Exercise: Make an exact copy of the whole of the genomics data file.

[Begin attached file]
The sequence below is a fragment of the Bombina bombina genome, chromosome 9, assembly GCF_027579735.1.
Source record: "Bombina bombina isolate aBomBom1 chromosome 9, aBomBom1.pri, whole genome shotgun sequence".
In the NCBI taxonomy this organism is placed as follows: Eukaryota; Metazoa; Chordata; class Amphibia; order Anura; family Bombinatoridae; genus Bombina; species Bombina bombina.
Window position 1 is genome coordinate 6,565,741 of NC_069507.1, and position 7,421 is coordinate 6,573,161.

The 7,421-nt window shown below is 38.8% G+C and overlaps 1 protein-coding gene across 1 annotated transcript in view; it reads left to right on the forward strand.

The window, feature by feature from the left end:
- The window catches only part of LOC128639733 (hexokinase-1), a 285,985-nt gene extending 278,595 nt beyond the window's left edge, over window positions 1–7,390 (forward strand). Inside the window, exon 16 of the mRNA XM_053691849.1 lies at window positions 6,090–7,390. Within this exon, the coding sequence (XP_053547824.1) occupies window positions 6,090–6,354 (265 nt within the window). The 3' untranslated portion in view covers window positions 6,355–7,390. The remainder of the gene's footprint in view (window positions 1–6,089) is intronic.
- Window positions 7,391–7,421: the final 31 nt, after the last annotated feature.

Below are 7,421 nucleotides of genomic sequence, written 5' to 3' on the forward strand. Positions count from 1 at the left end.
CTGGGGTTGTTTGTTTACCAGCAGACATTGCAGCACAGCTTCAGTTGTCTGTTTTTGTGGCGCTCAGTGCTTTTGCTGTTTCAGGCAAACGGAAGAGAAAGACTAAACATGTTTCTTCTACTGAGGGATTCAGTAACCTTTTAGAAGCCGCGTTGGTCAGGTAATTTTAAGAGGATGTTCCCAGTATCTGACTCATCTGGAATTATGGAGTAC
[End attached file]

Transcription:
The sequence below is a fragment of the Bombina bombina genome, chromosome 9, assembly GCF_027579735.1.
Source record: "Bombina bombina isolate aBomBom1 chromosome 9, aBomBom1.pri, whole genome shotgun sequence".
In the NCBI taxonomy this organism is placed as follows: Eukaryota; Metazoa; Chordata; class Amphibia; order Anura; family Bombinatoridae; genus Bombina; species Bombina bombina.
Window position 1 is genome coordinate 6,565,741 of NC_069507.1, and position 7,421 is coordinate 6,573,161.

The 7,421-nt window shown below is 38.8% G+C and overlaps 1 protein-coding gene across 1 annotated transcript in view; it reads left to right on the forward strand.

The window, feature by feature from the left end:
- The window catches only part of LOC128639733 (hexokinase-1), a 285,985-nt gene extending 278,595 nt beyond the window's left edge, over window positions 1–7,390 (forward strand). Inside the window, exon 16 of the mRNA XM_053691849.1 lies at window positions 6,090–7,390. Within this exon, the coding sequence (XP_053547824.1) occupies window positions 6,090–6,354 (265 nt within the window). The 3' untranslated portion in view covers window positions 6,355–7,390. The remainder of the gene's footprint in view (window positions 1–6,089) is intronic.
- Window positions 7,391–7,421: the final 31 nt, after the last annotated feature.

Below are 7,421 nucleotides of genomic sequence, written 5' to 3' on the forward strand. Positions count from 1 at the left end.
CTGGGGTTGTTTGTTTACCAGCAGACATTGCAGCACAGCTTCAGTTGTCTGTTTTTGTGGCGCTCAGTGCTTTTGCTGTTTCAGGCAAACGGAAGAGAAAGACTAAACATGTTTCTTCTACTGAGGGATTCAGTAACCTTTTAGAAGCCGCGTTGGTCAGGTAATTTTAAGAGGATGTTCCCAGTATCTGACTCATCTGGAATTATGGAGTAC